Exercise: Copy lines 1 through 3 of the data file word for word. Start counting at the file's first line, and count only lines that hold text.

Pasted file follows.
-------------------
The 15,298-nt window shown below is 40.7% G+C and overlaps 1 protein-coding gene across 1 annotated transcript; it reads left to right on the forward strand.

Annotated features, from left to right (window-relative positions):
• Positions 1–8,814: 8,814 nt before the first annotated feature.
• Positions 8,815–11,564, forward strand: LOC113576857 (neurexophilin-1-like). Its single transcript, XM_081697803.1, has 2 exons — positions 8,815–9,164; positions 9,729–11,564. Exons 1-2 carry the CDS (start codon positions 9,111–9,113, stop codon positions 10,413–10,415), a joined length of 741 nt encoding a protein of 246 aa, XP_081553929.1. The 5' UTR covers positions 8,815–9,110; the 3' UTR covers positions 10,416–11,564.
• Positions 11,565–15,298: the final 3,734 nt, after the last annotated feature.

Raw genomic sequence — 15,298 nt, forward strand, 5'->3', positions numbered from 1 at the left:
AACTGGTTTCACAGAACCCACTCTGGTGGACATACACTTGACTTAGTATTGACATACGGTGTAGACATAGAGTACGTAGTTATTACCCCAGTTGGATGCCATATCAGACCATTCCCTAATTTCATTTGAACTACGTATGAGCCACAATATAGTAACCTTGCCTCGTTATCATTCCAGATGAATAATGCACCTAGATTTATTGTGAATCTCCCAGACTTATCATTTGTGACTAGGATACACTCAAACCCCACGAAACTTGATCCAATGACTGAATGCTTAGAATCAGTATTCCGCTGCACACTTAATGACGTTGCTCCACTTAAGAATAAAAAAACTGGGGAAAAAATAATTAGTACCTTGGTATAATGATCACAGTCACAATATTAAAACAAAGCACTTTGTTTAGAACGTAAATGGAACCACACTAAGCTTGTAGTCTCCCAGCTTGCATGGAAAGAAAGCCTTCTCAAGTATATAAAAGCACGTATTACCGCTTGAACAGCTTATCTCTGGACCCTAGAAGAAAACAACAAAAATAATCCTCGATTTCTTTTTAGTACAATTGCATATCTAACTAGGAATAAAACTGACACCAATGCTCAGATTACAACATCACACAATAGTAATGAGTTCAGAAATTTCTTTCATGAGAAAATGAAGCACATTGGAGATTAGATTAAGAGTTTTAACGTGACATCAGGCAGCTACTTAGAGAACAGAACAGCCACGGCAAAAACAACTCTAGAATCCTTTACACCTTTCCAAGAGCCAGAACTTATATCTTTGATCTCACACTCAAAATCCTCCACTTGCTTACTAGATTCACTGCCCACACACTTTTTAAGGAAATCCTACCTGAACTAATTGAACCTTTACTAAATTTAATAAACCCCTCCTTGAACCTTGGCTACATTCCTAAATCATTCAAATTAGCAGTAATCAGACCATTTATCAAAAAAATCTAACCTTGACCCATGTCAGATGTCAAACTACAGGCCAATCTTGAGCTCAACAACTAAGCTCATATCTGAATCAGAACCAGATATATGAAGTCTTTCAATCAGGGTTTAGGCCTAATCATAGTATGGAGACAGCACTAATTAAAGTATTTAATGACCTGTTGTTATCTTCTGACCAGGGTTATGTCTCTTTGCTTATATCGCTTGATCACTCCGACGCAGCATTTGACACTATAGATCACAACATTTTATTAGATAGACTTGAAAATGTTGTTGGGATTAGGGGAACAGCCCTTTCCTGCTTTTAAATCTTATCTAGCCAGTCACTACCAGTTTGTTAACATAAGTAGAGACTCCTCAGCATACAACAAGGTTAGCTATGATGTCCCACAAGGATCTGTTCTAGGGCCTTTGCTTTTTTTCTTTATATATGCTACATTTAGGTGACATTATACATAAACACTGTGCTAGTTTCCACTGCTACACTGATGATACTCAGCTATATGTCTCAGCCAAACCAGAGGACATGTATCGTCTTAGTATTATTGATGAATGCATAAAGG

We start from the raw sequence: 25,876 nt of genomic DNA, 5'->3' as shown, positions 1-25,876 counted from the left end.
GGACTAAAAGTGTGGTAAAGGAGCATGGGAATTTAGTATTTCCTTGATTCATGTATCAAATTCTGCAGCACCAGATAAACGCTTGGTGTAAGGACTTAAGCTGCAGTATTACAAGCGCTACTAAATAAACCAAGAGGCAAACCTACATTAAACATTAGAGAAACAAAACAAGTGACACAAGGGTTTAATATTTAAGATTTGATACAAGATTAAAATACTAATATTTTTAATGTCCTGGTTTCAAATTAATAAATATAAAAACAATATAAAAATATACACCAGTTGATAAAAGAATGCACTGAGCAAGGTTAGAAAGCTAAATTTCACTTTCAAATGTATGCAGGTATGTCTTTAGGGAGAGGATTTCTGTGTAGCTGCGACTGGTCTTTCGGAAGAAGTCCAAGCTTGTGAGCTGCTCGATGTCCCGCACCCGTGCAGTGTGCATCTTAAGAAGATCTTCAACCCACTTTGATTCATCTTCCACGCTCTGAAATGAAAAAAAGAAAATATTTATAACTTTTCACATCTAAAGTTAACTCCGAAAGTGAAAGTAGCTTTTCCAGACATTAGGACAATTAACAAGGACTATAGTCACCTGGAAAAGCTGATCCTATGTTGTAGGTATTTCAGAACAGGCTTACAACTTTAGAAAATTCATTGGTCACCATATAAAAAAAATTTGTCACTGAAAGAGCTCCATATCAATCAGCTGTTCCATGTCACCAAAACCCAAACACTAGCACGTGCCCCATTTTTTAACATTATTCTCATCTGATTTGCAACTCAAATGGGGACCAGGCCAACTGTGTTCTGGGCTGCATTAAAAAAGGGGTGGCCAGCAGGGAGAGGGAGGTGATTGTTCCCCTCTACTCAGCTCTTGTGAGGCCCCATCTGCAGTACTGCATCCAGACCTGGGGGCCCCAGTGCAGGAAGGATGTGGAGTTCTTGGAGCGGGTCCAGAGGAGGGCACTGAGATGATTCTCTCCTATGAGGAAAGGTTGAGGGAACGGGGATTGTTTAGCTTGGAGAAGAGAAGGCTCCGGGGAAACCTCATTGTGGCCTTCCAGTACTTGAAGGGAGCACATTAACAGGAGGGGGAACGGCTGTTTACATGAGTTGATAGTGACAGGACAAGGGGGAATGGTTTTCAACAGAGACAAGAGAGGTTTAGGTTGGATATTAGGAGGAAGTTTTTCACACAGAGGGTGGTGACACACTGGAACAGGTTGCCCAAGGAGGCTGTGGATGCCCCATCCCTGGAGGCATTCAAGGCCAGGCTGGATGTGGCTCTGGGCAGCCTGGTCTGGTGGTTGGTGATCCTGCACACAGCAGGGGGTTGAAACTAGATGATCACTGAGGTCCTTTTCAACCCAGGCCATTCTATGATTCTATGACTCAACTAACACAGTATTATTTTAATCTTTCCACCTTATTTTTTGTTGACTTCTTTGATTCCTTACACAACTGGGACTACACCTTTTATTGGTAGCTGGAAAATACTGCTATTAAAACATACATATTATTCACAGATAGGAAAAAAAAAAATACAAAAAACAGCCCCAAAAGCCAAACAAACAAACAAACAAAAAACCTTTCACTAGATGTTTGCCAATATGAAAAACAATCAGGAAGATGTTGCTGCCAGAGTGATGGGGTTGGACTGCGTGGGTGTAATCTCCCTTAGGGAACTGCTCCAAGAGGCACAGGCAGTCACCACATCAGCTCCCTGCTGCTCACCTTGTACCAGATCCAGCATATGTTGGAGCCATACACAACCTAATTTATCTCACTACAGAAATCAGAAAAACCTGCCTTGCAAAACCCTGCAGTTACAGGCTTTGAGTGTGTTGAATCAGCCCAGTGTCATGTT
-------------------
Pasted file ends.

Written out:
The 15,298-nt window shown below is 40.7% G+C and overlaps 1 protein-coding gene across 1 annotated transcript; it reads left to right on the forward strand.

Annotated features, from left to right (window-relative positions):
• Positions 1–8,814: 8,814 nt before the first annotated feature.